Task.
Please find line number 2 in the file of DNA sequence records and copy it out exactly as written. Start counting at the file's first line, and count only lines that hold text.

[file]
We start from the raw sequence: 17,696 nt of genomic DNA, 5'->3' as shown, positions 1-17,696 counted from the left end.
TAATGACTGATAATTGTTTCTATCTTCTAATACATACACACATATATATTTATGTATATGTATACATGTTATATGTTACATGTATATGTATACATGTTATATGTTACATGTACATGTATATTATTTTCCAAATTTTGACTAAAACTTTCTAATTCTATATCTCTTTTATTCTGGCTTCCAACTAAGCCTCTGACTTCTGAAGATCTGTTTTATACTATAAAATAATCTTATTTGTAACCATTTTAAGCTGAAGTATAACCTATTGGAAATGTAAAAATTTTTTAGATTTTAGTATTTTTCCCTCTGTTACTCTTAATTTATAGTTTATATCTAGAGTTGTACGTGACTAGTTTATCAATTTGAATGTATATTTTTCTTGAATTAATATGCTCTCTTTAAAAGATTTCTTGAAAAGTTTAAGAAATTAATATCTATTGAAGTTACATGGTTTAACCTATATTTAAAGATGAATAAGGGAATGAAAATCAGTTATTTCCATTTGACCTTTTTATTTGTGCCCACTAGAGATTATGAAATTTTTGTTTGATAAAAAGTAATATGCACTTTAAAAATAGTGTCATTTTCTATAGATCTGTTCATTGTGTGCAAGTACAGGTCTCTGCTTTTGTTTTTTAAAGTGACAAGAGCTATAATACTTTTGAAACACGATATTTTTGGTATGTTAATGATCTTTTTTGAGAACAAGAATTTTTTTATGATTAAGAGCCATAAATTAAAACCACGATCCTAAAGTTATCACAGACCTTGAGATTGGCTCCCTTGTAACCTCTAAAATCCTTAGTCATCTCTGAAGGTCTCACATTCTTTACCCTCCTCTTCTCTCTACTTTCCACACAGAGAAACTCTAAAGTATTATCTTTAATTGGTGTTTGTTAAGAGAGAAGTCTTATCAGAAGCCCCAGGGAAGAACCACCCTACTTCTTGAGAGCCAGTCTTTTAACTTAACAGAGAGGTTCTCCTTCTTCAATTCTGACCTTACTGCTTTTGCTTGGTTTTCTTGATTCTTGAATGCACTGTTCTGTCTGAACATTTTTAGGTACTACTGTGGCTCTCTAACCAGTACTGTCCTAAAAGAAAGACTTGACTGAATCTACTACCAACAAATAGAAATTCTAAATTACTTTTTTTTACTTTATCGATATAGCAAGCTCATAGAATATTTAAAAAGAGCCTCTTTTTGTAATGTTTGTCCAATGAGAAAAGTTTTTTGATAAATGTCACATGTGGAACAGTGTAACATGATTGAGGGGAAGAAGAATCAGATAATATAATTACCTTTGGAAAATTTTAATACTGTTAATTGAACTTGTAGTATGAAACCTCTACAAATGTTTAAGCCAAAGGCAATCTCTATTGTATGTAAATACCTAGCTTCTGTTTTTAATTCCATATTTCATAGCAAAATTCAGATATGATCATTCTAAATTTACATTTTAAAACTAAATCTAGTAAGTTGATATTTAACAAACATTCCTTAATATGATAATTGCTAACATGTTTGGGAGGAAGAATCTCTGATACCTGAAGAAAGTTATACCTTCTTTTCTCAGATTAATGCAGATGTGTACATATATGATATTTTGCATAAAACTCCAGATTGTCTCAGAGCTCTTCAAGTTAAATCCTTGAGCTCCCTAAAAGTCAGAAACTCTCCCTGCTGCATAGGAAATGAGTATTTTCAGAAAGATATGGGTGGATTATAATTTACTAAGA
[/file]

TAATGACTGATAATTGTTTCTATCTTCTAATACATACACACATATATATTTATGTATATGTATACATGTTATATGTTACATGTATATGTATACATGTTATATGTTACATGTACATGTATATTATTTTCCAAATTTTGACTAAAACTTTCTAATTCTATATCTCTTTTATTCTGGCTTCCAACTAAGCCTCTGACTTCTGAAGATCTGTTTTATACTATAAAATAATCTTATTTGTAACCATTTTAAGCTGAAGTATAACCTATTGGAAATGTAAAAATTTTTTAGATTTTAGTATTTTTCCCTCTGTTACTCTTAATTTATAGTTTATATCTAGAGTTGTACGTGACTAGTTTATCAATTTGAATGTATATTTTTCTTGAATTAATATGCTCTCTTTAAAAGATTTCTTGAAAAGTTTAAGAAATTAATATCTATTGAAGTTACATGGTTTAACCTATATTTAAAGATGAATAAGGGAATGAAAATCAGTTATTTCCATTTGACCTTTTTATTTGTGCCCACTAGAGATTATGAAATTTTTGTTTGATAAAAAGTAATATGCACTTTAAAAATAGTGTCATTTTCTATAGATCTGTTCATTGTGTGCAAGTACAGGTCTCTGCTTTTGTTTTTTAAAGTGACAAGAGCTATAATACTTTTGAAACACGATATTTTTGGTATGTTAATGATCTTTTTTGAGAACAAGAATTTTTTTATGATTAAGAGCCATAAATTAAAACCACGATCCTAAAGTTATCACAGACCTTGAGATTGGCTCCCTTGTAACCTCTAAAATCCTTAGTCATCTCTGAAGGTCTCACATTCTTTACCCTCCTCTTCTCTCTACTTTCCACACAGAGAAACTCTAAAGTATTATCTTTAATTGGTGTTTGTTAAGAGAGAAGTCTTATCAGAAGCCCCAGGGAAGAACCACCCTACTTCTTGAGAGCCAGTCTTTTAACTTAACAGAGAGGTTCTCCTTCTTCAATTCTGACCTTACTGCTTTTGCTTGGTTTTCTTGATTCTTGAATGCACTGTTCTGTCTGAACATTTTTAGGTACTACTGTGGCTCTCTAACCAGTACTGTCCTAAAAGAAAGACTTGACTGAATCTACTACCAACAAATAGAAATTCTAAATTACTTTTTTTTACTTTATCGATATAGCAAGCTCATAGAATATTTAAAAAGAGCCTCTTTTTGTAATGTTTGTCCAATGAGAAAAGTTTTTTGATAAATGTCACATGTGGAACAGTGTAACATGATTGAGGGGAAGAAGAATCAGATAATATAATTACCTTTGGAAAATTTTAATACTGTTAATTGAACTTGTAGTATGAAACCTCTACAAATGTTTAAGCCAAAGGCAATCTCTATTGTATGTAAATACCTAGCTTCTGTTTTTAATTCCATATTTCATAGCAAAATTCAGATATGATCATTCTAAATTTACATTTTAAAACTAAATCTAGTAAGTTGATATTTAACAAACATTCCTTAATATGATAATTGCTAACATGTTTGGGAGGAAGAATCTCTGATACCTGAAGAAAGTTATACCTTCTTTTCTCAGATTAATGCAGATGTGTACATATATGATATTTTGCATAAAACTCCAGATTGTCTCAGAGCTCTTCAAGTTAAATCCTTGAGCTCCCTAAAAGTCAGAAACTCTCCCTGCTGCATAGGAAATGAGTATTTTCAGAAAGATATGGGTGGATTATAATTTACTAAGA